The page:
Canton Safety Director Bernard Hunt has proposed a ban on setting up chairs along the route before 5:30 a.m. Hunt couldn't be reached for comment, but Councilman Donald Casar says the city is trying to eliminate the "party atmosphere." Back in the '80s, he notes, the pre-parade party was marred by violence and debauchery, things he doesn't want to see again. "It was bad," he says. "There was a couple stabbings and some fights all the time, and a lot of drunkenness, of course -- urinating and everything along the parade route. Last year it seemed it was starting to get that party atmosphere again."
So the city is striving for an atmosphere somewhere between an antique-book auction and a high-school pep rally, with overtones of AA meeting.
But high-level sources say that will suck. "Some people stay up there all night," says Council President Ray Denczak. "Some of them do a little partying, but they don't get out of control. I don't see no riffraff out there."
WTMJ host Mike Trivisonno has finally found something he doesn't want to eat.
Last week, Trivisonno -- whose show consists of putting a really dumb guy on the radio for the amusement of listeners -- declared that he would never dine at a restaurant if someone with HIV was preparing the grub. He also suggested that workers with HIV identify themselves to patrons.
His comments were in response to news that a former McDonald's employee had sued the company for allegedly discriminating against him because he has HIV ["Unhappy Meal," March 26, 2003]. Trivisonno sided with Ronald, ranting that no one could guarantee he wouldn't contract the virus from food.
Granted, scientists aren't the sort to use the phrase "never." But in all of human history, no one has ever caught HIV from a meal. "You're more likely to get kicked to death by a mule, statistically," says the AIDS Task Force's Earl Pike.
Friend of working people
Wal-Mart district manager Keri Brown recently wrote The Plain Dealer to chastise AFL-CIO chief John Ryan for his criticism of the company and his vow to unionize the new Steelyard Commons store.
Among assorted half-truths and misleading arguments, Brown chided Ryan for not understanding the loyal Wal-Mart worker: "If he had looked closer to home, Ryan would have found that Wal-Mart associates in Ohio are proud of their jobs and their companies."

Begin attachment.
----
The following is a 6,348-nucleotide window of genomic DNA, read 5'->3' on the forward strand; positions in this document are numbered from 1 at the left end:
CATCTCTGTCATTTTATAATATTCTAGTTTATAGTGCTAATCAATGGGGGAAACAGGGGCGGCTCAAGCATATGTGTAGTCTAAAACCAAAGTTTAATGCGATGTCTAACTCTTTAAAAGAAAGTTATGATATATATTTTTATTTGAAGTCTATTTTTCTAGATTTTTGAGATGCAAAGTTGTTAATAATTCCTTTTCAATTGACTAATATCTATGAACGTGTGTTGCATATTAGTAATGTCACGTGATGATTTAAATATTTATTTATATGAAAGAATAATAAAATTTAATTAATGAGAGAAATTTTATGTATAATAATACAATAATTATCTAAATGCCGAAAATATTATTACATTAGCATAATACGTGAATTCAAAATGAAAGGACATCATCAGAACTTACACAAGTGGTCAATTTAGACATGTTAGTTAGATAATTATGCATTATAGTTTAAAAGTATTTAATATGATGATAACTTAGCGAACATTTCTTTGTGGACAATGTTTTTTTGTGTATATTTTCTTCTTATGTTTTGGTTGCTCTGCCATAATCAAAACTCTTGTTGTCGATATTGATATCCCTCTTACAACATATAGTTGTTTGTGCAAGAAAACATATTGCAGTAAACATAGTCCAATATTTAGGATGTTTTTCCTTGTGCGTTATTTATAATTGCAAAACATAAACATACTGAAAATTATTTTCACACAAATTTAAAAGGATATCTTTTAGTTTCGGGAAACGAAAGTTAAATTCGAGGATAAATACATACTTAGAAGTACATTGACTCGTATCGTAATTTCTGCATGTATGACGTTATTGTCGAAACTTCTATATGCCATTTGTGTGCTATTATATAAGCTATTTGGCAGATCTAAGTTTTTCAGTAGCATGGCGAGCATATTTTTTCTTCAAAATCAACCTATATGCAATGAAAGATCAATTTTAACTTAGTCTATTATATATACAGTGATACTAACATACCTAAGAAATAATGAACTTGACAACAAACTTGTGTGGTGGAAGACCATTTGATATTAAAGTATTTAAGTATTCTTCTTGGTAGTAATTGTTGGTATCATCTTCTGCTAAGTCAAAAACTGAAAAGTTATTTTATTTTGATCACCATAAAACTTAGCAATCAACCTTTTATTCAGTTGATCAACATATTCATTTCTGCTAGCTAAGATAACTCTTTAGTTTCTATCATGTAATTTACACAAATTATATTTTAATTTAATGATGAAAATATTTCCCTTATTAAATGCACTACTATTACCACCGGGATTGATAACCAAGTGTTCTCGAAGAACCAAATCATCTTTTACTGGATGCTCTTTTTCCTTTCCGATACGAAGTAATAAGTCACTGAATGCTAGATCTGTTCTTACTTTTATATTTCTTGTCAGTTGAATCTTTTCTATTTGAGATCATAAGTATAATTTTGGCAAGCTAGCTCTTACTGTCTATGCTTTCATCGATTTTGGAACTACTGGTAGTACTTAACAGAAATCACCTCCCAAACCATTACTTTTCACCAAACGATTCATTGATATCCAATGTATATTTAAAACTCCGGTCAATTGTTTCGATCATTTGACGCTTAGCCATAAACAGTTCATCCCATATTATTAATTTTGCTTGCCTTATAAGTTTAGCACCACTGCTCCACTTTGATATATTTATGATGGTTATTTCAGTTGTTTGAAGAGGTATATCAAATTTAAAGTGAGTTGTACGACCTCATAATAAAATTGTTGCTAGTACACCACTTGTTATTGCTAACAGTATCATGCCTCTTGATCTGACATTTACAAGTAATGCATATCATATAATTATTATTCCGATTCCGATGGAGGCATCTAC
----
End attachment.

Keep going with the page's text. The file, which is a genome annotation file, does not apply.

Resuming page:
But the company should have picked a better shill.
When Scene last wrote about Brown ["Nigger Dave," October 15, 2003], she was ignoring overt racism in her store. Elyria employee Dave Thomas had repeatedly been called "that nigger Dave" by fellow workers. Yet Brown, the Elyria manager at the time, refused to do anything about it. Thomas -- who, incidentally, had many witnesses to the slurs -- was forced to take his plight to her superiors. But managers at the Hillbilly Enron seemed worried only about whether or not he'd hired a lawyer. He was eventually fired.
So when Brown claims that "Wal-Mart treats its associates well," you can guess what she's talking about.
Winners get the spoils
Whenever new judges are elected in Summit County, they promptly fire staffers aligned with the opposing party and hire hacks of their own. It doesn't actually make for good government, but that's against the law in Ohio anyway.
Yet Chanin Holland has a beef with the patronage system. Along with former co-worker Barbara List, she's suing Republican Municipal Judges John Holcomb, Lynne Callahan, and Alison McCarty, as well as Court Administrator Ken Kuckuck.
Holland claims that in 2003, when Republicans gained the majority on the court, they fired six employees who refused to hustle votes for the GOP.
But what she conveniently fails to note in her suit is that, upon her firing, Holland quickly landed a bailiff's job in the Summit juvenile court system. It seems that a Democratic judge there had fired a whopping 39 Republicans that same year. And since Holland's father and two uncles are all major players in the Democratic Party, she was an obvious choice to fill a vacant post.
Strike Team on the case
The arm of the law got a little longer in Lorain County with the debut of the multi-force Strike Team this month.
The unit, consisting of sheriff's deputies and cops from multiple departments, is designed to sniff out street-level crime. Assignments vary from intercepting public drunks in Lorain to cracking down on cow-tippers in Wellington.
"There's certainly a lot of work to do out there," says coordinator Dennis Cavanaugh. "This is just the beginning."
The first week's operations yielded 40 misdemeanor arrests, many of them for drug possession. Also uncovered: a rash of jaywalkers, who are believed to be operating independently of one another.
Rest easy, fair citizens. The Strike Team is defending your crosswalks.
Scene has once again been named the Best Alternative Newspaper in Ohio.
In its annual Excellence in Journalism awards, the Cleveland Press Club bombed the paper with a record 24 awards. It not only named Scene the state's best alt-weekly, but also named its music coverage as Best Section. Among the winners:
· Jason Bracelin, 1st and 2nd place for Arts & Entertainment Coverage
· Denise Grollmus, 1st place, Community/Local Coverage
· Aina Hunter, 1st place, Investigative Reporting
· Rebecca Meiser, 1st place, Personality Profile
· Kevin Hoffman, 1st place, Public Service; 1st place, Politics/Government writing; 2nd place, Medical/Health writing
· Chris Maag, 1st place, Sports Reporting
· Bill Morrison, 1st place, Single Illustration
· Walter Novak, 1st and 2nd place, Studio Photography; 1st place, Photojournalism; 2nd place and Honorable Mention, Portrait Photography
· Mike Roberts, 2nd place, Single Essay
· Meredith Pangrace, 1st place, Cover Design
· Pete Kotz, 1st place, Sports Column; 2nd place, Lifestyle Column; 1st place, Business Column
· Erich Burnett, 1st place, Headline Writing
· Daniel May, honorable mention, Single Illustration